Lecture 6: Socially Responsible Programming



Young people love to talk up social responsibility. But it’s always in general terms, often combined with arguments for debunked ideas (because they don’t know history).

Truly socially responsible people start with their“neighbors.” What it means is that you care about people that are directly affected by your (in)actions. Don’t talk about some indirect effect down the line. It doesn’t matter whether you know this “neighbor” or whether he’s a friend or not. If an (in)action affects this person in your context, think twice about what you (don’t) do.

So, how do we all start acting in a socially responsible manner?

You might be surprised but it starts with you. You need to act in an egoless manner; you need to become reflective; and you need to set up partnerships to practice “socially responsible” development.

Egoless Programming

Creators put their egos into the artifacts they come up with. Negative feedback of the artifact is therefore often confused with criticism of the creator’s ego. By nature, many of us reject negative feedback and react in a negative way to it. Most criticism, however, contains a kernel of truth (and sometimes more) and we should look for it and act on it.

So, egoless programming is about extracting positive gains from negative feedback:

Additionally, you need to learn to differentiate actionable pieces of feedback from non-actionable and both of them from false negative feedback.

The Rare Worker Who Thrives on Negative Feedback

Reflective Programming

As little kids, you’re taught “stop, drop, and roll” for fire drills.

As adults, you must practice:
  • stop, as in, stop what you’re doing;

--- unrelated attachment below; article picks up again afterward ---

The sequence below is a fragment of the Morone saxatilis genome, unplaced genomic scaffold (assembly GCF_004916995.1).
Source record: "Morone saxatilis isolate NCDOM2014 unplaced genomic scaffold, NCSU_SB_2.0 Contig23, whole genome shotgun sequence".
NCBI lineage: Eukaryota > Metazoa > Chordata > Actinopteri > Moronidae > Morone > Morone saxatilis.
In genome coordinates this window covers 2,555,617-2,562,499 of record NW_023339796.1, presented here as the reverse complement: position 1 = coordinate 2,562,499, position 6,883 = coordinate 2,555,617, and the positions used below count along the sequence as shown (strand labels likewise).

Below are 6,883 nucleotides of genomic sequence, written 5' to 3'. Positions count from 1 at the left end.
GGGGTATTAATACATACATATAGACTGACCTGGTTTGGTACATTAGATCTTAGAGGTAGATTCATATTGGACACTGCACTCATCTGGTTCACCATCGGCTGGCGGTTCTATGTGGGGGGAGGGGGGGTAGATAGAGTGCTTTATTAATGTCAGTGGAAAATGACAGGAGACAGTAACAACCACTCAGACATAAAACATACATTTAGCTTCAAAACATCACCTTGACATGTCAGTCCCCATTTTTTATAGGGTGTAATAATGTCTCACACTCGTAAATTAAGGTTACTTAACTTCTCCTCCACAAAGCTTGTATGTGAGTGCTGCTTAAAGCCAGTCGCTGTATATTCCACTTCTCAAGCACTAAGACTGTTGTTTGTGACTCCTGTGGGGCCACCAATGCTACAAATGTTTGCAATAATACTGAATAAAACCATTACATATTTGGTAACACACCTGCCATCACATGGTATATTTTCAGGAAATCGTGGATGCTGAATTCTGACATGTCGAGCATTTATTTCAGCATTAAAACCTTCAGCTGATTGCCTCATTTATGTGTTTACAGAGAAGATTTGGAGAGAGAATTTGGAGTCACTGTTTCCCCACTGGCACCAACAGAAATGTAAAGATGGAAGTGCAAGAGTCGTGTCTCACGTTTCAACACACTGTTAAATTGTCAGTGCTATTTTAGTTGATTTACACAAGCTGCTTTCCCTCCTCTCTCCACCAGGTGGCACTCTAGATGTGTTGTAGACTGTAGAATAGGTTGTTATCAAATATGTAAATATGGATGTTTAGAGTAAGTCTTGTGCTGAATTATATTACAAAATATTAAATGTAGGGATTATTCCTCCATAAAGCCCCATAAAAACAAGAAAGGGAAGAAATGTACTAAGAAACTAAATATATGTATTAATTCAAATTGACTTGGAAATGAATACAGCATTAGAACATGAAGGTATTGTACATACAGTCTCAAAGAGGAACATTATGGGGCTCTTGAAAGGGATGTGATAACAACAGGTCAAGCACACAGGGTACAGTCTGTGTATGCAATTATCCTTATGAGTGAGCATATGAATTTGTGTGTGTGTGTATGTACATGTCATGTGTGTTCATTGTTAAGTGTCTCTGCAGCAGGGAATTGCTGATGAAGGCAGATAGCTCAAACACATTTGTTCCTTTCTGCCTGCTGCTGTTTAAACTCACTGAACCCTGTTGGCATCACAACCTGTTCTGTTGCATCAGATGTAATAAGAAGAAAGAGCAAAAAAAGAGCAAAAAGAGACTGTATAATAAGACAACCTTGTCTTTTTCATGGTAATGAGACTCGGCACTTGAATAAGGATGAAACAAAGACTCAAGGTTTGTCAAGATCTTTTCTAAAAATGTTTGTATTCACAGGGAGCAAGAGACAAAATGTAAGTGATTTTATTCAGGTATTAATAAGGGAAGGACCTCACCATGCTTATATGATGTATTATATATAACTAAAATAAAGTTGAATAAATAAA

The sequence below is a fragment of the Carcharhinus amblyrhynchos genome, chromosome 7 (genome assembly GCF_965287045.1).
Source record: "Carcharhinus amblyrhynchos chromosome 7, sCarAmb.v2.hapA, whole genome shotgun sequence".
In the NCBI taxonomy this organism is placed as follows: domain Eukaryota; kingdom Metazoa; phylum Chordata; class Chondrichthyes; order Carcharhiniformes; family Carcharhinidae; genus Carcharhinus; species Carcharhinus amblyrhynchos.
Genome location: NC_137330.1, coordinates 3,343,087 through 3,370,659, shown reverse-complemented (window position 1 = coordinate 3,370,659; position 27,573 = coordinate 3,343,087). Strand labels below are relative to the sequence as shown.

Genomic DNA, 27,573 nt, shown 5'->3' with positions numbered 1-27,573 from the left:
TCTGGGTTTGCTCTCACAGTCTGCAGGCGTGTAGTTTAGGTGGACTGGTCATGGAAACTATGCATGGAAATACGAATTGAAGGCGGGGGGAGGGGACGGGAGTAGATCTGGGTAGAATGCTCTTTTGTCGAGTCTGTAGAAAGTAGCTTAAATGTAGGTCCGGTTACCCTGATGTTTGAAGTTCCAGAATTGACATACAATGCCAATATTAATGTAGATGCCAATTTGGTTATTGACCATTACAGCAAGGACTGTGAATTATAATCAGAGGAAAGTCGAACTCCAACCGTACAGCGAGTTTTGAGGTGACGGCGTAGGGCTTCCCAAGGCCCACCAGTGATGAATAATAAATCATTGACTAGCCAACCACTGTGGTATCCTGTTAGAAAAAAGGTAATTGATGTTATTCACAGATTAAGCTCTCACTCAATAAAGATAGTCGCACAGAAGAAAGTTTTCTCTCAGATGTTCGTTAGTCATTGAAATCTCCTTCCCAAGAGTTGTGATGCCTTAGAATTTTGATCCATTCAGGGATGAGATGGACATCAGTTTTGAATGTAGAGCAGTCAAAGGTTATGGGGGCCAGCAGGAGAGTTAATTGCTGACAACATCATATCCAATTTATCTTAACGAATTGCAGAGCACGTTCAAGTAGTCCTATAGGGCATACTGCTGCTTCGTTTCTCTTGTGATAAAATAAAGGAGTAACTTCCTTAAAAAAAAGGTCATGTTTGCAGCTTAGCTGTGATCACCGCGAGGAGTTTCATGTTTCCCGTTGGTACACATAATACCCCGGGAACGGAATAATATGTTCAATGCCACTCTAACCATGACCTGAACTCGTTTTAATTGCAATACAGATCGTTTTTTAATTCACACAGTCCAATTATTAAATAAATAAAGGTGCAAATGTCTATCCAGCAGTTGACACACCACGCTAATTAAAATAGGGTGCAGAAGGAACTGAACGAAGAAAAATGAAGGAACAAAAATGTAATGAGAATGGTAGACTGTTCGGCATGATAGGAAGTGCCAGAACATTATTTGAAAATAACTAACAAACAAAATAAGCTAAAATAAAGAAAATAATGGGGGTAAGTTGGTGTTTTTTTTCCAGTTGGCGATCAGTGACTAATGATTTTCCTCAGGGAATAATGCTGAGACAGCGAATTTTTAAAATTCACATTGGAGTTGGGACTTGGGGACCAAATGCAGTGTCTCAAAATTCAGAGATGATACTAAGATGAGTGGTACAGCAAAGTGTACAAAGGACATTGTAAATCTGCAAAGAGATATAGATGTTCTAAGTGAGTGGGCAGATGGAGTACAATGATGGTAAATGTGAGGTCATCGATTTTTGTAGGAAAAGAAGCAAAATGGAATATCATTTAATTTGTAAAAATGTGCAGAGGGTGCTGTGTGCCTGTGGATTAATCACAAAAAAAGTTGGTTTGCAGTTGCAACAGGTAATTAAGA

• drop, yes, drop everything and get to a peaceful place; so that you can

    (Many people have a hard time with dropping everything, especially their continuous connectivity to e-friends on 1-1 connections or social media. My conjecture is that they confuse inactivity with being alone and thus loneliness.)

  • think.

    Your thinking must address two primary “ultimate” questions:

    • Do I react properly to negative feedback?

    • Do I provide proper negative feedback?

In this course, we provide three different contexts on how to practice egoless reactions to feedback and providing feedback in such a context: pair programming, peer presentations, and panel reviews.

Homework D: Show and Tell

  1. Explain the homework problem.

    Many programs involve geometric, topological, and graphical concepts. Visualizing these concepts helps with many different software development tasks: testing, debugging, understanding, documenting, and graphical user interfaces. Indeed, this statement holds even if the overall software system does not involve any graphical user interface.

    The purpose of this GUI exploration is to explore the basic rendering capabilities of your chosen language. Graphs—as in collections of nodes and edges—are a typical example, and so the homework requests that you visualize graphs. The word “visualize” implies that there is a non-visual representation, and yes there is: a JSON object.

    Like xhead and xjson, it consumes its input from STDIN. Concretely, it expects one JSON object, which specifies a set of nodes and the size of a square canvas. The assumption is that all nodes are connected with all nodes. Given such a JSON object, xgui displays a rendering of this graph in a separate window. The window remains open until a user shuts it down.

    So here is how xgui works:


        $ cat graph1.json


          "nodes": [[20,30],[100,20],[70,40]],

          "size": 100


        $ ./xgui < graph1.json




    The given JSON specifies a triangle with three nodes—and the displayed window shows it.

  2. Explain Racket solution.